Wednesday, 29 September 2021

Tinkering with Kubernetes Networking - Today I'm Learning ....

I'm having oh-so-much fun debugging a TLS-encrypted, client-certificate-protected service running on Kubernetes 1.20, and was looking for a way to "see inside" the ClusterIP service itself.

This: -

Lab 01 - Kubernetes Networking, using Service Types, Ingress and Network Policies to Control Application Access

provided some really useful insight: -

The HelloWorld Service is accessible now but only within the cluster. To expose a Service onto an external IP address, you have to create a ServiceType other than ClusterIP. Apps inside the cluster can access a pod by using the in-cluster IP of the service or by sending a request to the name of the service. When you use the name of the service, kube-proxy looks up the name in the cluster DNS provider and routes the request to the in-cluster IP address of the service.

To allow external traffic into a kubernetes cluster, you need a NodePort ServiceType. If you set the type field of Service to NodePort, Kubernetes allocates a port in the range 30000-32767. Each node proxies the assigned NodePort (the same port number on every Node) into your Service.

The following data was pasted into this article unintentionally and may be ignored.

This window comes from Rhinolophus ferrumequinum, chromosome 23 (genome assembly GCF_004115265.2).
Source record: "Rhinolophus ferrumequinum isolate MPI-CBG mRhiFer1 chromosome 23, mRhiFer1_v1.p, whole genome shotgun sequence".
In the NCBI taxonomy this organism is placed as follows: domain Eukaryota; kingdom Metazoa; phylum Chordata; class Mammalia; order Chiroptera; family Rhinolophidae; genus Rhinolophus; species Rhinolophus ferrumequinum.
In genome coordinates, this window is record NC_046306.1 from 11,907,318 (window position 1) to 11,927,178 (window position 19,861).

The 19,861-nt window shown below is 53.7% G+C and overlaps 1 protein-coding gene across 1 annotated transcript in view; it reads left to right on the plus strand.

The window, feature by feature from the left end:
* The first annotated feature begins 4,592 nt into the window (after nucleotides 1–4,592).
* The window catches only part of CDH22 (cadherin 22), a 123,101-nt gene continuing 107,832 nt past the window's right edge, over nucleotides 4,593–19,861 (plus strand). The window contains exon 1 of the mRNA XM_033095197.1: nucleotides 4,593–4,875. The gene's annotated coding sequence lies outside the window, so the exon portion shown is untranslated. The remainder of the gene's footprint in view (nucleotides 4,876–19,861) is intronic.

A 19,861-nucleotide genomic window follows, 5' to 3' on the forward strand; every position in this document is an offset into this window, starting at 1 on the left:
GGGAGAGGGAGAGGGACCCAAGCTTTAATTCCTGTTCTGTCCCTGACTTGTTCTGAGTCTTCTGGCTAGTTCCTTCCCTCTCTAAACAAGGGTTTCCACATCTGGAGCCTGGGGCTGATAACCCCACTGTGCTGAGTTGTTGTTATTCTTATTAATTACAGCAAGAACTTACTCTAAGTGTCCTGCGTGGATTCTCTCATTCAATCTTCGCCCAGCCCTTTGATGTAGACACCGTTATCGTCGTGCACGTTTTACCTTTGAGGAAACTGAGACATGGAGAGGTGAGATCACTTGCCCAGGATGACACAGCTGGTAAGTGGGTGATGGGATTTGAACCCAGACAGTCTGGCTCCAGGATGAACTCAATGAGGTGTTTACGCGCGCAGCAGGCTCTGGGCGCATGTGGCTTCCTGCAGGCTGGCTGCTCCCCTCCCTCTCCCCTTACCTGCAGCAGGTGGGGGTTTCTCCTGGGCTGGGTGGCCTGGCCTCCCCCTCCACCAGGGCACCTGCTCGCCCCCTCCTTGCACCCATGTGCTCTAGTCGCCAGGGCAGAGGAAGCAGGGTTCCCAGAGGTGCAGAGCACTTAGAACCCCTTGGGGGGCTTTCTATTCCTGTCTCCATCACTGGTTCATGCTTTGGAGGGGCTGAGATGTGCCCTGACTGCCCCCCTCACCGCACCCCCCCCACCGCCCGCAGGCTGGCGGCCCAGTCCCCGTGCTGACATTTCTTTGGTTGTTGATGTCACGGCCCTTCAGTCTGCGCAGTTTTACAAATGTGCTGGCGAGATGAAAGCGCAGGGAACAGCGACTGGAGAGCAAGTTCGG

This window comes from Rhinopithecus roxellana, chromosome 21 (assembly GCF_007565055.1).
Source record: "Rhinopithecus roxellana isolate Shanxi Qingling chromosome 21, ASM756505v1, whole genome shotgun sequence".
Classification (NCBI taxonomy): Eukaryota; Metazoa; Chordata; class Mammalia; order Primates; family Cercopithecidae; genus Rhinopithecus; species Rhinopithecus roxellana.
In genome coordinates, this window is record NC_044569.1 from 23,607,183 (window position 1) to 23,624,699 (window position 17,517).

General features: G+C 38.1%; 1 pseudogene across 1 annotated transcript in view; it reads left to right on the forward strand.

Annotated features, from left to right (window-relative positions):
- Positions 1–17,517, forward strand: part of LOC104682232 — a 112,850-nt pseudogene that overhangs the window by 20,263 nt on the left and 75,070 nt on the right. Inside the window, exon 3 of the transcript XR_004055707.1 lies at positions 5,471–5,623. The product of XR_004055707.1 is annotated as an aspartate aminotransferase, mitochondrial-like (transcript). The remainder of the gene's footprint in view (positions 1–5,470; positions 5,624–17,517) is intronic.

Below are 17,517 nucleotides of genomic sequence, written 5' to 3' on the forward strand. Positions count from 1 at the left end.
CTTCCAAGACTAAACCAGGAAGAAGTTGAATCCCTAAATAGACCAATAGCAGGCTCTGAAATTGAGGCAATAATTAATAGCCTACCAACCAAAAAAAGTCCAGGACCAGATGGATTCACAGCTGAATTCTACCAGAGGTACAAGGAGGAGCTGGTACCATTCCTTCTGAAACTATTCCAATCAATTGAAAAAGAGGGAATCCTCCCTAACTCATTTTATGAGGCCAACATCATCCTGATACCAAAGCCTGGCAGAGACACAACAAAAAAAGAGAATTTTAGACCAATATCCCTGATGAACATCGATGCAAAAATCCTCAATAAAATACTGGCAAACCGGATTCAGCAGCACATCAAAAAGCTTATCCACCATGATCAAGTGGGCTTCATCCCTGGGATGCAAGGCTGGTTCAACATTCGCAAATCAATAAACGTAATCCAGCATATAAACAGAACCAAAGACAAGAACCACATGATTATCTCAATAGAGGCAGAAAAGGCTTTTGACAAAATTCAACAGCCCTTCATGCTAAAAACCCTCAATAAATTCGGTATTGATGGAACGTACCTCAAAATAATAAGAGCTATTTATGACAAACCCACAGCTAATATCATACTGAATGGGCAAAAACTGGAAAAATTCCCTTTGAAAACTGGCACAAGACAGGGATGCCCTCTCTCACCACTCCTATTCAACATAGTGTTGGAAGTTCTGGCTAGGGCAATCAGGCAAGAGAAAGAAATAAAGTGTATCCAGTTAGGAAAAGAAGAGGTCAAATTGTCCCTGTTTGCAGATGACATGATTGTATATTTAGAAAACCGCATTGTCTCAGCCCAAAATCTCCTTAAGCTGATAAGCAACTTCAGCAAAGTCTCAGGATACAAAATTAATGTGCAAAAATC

Patch the existing Service for helloworld to type: NodePort,

$ kubectl patch svc helloworld -p '{"spec": {"type": "NodePort"}}'

service/helloworld patched

Describe the Service again,

$ kubectl describe svc helloworld

Name:                     helloworld
Namespace:                default
Labels:                   app=helloworld
Annotations:              <none>
Selector:                 app=helloworld
Type:                     NodePort
Port:                     <unset>  8080/TCP
TargetPort:               http-server/TCP
NodePort:                 <unset>  31777/TCP
Session Affinity:         None
External Traffic Policy:  Cluster
Events:                   <none>

In this example, Kubernetes added a NodePort with port value 31777 in this example. For everyone, this is likely to be a different port in the range 30000-32767.

You can now connect to the service via the public IP address of any worker node in the cluster and traffic gets forwarded to the service, which uses service discovery and the selector of the Service to deliver the request to the assigned pod. With this piece in place we now have a complete pipeline for load balancing external client requests to all the nodes in the cluster.

With that, I can (temporarily) patch my ClusterIP service to a NodePort, and then poke into it from the outside, using the K8s Node's external IP: -

kubectl get node nodename --output json | jq -r .status.addresses

and the newly allocated NodePort e.g. 31777.


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